Earthfix Northwest Environmental News

NPR Story
6:34 pm
Wed June 4, 2014

Regulators Discuss The Future Of Coal-Fired Power In The West

This image of the coal-fired plant in Colstrip, Mont., was made in the 1980s by Montana native David T. Hanson. It was part of an exhibit at Modern Museum of Art in New York.
David T. Hanson http://www.davidthanson.net/

SEATTLE -- The Obama administration’s new rules to cut carbon emissions fueled energy sector leaders' conversations about the future of coal in the West during their gathering here this week.

The Western Conference of Public Service Commissioners on Wednesday wrapped up its conference -- a gathering of the people who decide where the region's power comes from and how to regulate it.

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Earthfix
3:21 pm
Wed June 4, 2014

Rapidly Spreading Sea Star Disease Spurs Talk Of 'Localized Extinction' In Oregon

The leg of this purple ochre sea star in Oregon is disintegrating, as it dies from sea star wasting syndrome.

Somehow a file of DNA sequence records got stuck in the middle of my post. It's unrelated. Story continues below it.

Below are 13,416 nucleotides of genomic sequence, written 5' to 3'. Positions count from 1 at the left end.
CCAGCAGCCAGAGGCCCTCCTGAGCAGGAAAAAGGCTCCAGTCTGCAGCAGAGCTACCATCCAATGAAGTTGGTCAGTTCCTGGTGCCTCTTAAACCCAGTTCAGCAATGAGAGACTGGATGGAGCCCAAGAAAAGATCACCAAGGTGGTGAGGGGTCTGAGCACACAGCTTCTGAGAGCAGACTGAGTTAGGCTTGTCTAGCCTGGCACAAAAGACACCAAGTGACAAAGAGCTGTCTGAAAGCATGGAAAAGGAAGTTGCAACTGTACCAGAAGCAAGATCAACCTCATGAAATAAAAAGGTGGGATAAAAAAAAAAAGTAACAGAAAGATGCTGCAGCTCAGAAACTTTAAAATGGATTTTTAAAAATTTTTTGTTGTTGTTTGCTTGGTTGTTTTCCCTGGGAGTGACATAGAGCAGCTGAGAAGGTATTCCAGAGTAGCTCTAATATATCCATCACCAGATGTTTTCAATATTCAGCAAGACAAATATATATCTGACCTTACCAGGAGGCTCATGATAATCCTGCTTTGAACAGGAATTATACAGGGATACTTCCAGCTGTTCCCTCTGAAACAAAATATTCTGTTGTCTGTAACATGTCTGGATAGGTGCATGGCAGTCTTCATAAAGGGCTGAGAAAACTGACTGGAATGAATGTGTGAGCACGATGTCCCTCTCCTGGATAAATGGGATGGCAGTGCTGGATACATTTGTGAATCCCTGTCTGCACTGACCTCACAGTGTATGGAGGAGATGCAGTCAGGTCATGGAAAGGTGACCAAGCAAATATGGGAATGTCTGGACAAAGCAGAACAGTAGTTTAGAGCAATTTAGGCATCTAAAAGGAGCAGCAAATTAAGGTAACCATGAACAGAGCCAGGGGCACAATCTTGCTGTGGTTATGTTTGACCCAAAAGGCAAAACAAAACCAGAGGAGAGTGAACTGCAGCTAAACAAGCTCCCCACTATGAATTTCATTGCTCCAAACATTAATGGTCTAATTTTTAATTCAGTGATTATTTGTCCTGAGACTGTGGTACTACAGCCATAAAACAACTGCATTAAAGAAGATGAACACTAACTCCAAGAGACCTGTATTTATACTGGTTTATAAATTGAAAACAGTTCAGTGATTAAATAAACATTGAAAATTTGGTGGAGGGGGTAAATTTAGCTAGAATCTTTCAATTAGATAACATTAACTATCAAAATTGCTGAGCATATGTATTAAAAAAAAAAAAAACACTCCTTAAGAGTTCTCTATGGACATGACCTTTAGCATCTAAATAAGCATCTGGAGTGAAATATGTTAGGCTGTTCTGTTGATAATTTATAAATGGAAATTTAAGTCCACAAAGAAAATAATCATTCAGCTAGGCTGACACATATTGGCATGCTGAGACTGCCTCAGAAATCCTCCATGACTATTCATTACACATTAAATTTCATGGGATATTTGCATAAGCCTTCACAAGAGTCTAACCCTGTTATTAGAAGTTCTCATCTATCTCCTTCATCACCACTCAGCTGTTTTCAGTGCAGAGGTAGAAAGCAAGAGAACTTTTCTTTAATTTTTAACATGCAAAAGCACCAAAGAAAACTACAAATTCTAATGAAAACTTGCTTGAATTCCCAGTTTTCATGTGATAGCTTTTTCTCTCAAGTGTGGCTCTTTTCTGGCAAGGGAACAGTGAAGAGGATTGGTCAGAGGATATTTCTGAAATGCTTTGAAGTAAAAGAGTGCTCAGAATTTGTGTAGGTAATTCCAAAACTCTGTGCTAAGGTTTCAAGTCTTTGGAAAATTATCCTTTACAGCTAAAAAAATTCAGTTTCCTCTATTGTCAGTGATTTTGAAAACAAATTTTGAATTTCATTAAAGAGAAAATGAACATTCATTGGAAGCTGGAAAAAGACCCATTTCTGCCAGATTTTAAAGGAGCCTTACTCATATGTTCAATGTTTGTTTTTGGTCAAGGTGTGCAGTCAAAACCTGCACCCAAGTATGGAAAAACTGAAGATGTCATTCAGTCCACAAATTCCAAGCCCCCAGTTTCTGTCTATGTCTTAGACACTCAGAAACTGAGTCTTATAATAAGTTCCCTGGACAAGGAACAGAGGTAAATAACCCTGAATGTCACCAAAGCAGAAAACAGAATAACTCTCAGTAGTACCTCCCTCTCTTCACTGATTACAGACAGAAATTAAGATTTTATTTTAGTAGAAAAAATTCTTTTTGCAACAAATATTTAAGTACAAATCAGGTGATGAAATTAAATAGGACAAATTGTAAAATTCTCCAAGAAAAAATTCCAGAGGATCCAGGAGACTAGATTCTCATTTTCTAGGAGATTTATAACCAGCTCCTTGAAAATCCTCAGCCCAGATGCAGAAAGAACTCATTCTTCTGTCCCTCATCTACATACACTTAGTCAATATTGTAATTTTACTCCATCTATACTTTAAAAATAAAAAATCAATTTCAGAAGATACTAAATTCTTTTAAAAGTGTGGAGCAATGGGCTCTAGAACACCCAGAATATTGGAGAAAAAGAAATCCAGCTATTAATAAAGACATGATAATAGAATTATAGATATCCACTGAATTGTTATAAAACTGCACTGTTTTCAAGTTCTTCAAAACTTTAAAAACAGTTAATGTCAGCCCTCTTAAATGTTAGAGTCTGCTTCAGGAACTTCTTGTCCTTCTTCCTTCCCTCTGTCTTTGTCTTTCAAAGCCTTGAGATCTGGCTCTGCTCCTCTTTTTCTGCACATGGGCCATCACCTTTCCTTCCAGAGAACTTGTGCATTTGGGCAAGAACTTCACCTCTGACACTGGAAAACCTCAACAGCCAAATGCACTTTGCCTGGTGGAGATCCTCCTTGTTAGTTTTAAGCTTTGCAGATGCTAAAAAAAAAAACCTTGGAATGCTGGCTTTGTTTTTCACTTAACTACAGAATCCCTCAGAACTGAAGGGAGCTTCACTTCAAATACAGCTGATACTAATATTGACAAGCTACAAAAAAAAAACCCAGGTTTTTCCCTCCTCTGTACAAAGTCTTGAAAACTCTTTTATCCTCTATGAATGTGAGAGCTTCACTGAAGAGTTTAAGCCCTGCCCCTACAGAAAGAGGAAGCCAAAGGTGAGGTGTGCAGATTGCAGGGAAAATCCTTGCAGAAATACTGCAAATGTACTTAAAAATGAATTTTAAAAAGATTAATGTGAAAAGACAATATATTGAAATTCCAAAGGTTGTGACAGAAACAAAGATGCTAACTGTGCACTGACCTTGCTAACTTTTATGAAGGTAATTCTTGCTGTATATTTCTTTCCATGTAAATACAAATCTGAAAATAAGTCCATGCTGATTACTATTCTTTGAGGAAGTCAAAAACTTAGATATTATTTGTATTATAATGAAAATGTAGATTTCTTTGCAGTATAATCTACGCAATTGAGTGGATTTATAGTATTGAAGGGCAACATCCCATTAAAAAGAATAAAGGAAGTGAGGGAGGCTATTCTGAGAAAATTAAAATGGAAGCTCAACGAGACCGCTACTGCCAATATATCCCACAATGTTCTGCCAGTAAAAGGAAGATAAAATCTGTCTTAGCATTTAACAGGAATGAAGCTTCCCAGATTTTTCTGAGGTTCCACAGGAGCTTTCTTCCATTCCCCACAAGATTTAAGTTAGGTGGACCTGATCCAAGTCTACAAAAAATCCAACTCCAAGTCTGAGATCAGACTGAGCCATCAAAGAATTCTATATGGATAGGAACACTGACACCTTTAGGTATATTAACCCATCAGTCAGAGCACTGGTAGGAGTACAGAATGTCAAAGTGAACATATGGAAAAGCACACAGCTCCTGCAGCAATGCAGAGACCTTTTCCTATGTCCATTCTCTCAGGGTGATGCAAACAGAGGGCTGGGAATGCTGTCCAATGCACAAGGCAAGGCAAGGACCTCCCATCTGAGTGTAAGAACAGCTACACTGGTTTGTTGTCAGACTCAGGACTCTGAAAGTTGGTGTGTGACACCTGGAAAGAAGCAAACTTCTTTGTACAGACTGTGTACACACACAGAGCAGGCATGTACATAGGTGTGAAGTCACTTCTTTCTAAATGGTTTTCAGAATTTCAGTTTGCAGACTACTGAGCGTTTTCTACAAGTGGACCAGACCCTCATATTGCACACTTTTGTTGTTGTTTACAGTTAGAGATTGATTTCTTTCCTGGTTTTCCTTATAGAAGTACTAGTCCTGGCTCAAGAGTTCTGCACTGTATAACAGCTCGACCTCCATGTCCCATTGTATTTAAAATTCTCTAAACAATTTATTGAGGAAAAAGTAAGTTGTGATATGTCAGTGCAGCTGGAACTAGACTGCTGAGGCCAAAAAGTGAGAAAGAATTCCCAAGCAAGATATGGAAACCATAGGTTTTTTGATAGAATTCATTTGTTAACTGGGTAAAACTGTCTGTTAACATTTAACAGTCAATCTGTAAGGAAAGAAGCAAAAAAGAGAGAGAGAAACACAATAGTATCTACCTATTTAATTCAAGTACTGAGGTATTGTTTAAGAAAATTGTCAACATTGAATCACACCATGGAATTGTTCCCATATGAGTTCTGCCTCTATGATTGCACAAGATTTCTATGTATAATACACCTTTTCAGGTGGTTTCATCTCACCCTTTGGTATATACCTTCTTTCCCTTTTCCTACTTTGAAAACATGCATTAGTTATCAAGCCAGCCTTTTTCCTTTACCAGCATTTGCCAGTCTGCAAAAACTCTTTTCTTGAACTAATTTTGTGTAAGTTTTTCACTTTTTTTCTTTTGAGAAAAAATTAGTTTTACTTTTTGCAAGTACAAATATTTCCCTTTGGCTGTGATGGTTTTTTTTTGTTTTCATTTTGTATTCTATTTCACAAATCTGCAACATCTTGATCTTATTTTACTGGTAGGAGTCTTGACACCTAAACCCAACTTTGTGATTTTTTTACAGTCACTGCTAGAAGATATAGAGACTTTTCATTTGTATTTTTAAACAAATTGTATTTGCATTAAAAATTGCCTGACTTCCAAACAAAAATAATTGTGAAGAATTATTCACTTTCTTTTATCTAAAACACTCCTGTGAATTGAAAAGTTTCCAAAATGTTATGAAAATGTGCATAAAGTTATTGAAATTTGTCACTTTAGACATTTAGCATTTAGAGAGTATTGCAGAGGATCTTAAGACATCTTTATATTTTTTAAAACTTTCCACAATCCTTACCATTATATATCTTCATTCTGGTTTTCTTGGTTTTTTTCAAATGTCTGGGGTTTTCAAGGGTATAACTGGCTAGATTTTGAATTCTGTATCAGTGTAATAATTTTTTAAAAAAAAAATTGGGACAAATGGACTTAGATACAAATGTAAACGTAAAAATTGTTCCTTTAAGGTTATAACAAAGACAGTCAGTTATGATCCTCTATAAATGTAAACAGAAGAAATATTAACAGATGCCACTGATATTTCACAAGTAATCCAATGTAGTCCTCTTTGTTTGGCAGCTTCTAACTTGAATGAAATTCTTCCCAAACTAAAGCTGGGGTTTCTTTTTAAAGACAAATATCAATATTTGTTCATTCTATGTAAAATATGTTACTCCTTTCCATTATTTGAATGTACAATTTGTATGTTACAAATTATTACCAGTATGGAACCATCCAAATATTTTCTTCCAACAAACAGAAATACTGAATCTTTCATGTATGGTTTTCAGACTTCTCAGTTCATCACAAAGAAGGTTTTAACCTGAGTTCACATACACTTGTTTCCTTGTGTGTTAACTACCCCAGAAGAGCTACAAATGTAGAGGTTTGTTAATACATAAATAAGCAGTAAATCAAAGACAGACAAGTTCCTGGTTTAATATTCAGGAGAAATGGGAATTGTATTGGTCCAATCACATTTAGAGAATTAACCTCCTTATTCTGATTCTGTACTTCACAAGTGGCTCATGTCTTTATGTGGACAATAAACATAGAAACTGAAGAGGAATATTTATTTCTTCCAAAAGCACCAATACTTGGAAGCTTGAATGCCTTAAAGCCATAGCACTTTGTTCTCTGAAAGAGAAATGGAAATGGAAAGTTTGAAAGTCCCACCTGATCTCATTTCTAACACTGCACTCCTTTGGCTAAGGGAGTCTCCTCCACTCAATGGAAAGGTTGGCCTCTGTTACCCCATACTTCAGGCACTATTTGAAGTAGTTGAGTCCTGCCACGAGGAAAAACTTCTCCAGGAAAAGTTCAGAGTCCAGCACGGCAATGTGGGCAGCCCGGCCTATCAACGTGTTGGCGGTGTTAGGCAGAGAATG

Photo by Elizabeth Cerny-Chipman, courtesy of Oregon State University

The first reports of the disease among Oregon sea stars — more commonly called star fish — came out in May. Now, according to Oregon State University, an estimated 30 to 50 percent of the Oregon populations of the ochre sea star species in the intertidal zone have the disease.

Researchers at Oregon State University have been monitoring the event. They say this species may be headed toward localized extinction in Oregon.

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Earthfix
10:53 am
Wed June 4, 2014

Wolf OR-7 Is A New Father

Two of wolf OR7’s pups peek out from a log on the Rogue River-Siskiyou National Forest, June 2, 2014.
U.S. Fish & Wildlife Service

New photographic evidence shows that the famous wandering wolf OR-7 has fathered puppies -- taking his status from lonely vagabond on a 3,000-mile journey to history-making new dad in a month's time.

The images were made public Wednesday, just one month after remote cameras captured images of OR-7 and his likely mate in Southern Oregon.

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NPR Story
8:26 am
Wed June 4, 2014

Wyden's Klamath Water Bill Gets Hearing in DC

Upper Klamath National Wildlife Refuge will get more water under a pending Senate bill sponsored by Sen. Ron Wyden, D-OR.
Edward J. O'Neill/National Fish and Wildlife Service